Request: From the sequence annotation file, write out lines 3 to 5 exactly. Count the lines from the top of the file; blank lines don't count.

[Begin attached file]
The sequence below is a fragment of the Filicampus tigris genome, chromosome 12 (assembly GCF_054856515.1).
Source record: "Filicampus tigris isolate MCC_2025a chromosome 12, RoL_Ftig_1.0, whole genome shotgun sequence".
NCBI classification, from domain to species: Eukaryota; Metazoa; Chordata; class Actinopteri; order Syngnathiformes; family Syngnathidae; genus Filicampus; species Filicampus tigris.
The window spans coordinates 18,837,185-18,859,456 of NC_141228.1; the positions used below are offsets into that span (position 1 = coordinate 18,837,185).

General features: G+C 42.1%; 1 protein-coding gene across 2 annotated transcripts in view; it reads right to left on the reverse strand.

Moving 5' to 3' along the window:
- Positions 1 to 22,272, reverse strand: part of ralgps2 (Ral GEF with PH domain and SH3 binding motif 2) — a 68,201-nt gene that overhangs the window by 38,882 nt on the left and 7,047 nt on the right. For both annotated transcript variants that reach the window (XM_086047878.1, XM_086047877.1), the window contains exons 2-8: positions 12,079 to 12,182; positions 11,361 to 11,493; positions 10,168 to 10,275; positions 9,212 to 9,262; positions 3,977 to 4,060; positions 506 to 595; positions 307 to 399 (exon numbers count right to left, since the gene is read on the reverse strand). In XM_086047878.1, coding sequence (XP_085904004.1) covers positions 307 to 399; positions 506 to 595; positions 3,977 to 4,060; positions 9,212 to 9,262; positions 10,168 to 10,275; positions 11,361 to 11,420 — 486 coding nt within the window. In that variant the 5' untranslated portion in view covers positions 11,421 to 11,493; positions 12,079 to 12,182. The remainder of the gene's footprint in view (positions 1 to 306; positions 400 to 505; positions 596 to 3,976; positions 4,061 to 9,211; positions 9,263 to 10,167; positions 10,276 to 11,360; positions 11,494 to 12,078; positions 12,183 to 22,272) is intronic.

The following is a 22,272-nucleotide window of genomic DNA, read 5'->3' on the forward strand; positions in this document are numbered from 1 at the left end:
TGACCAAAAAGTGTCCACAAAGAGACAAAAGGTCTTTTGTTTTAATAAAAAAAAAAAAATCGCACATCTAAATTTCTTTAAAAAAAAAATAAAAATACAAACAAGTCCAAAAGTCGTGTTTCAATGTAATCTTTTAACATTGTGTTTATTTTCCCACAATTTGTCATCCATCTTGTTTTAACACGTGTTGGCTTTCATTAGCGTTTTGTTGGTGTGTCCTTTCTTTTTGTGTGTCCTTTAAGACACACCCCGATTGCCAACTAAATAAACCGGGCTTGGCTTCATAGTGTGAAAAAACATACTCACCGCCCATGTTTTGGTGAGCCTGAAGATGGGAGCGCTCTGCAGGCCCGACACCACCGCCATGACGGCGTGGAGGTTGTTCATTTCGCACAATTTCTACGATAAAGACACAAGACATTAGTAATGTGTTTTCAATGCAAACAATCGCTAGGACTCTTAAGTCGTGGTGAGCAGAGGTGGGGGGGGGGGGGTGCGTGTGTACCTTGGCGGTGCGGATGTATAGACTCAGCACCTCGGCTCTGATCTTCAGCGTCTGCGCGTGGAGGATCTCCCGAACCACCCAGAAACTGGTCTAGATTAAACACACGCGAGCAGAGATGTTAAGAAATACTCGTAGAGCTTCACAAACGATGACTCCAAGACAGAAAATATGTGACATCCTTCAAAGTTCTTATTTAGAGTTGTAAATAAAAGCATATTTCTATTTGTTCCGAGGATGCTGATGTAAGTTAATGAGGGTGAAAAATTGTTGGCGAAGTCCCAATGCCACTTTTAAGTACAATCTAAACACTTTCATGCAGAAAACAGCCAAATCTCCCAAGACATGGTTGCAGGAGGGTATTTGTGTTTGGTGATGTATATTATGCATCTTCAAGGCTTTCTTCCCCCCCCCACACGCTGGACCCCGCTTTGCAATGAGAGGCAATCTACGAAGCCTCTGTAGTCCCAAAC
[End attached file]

NCBI classification, from domain to species: Eukaryota; Metazoa; Chordata; class Actinopteri; order Syngnathiformes; family Syngnathidae; genus Filicampus; species Filicampus tigris.
The window spans coordinates 18,837,185-18,859,456 of NC_141228.1; the positions used below are offsets into that span (position 1 = coordinate 18,837,185).

General features: G+C 42.1%; 1 protein-coding gene across 2 annotated transcripts in view; it reads right to left on the reverse strand.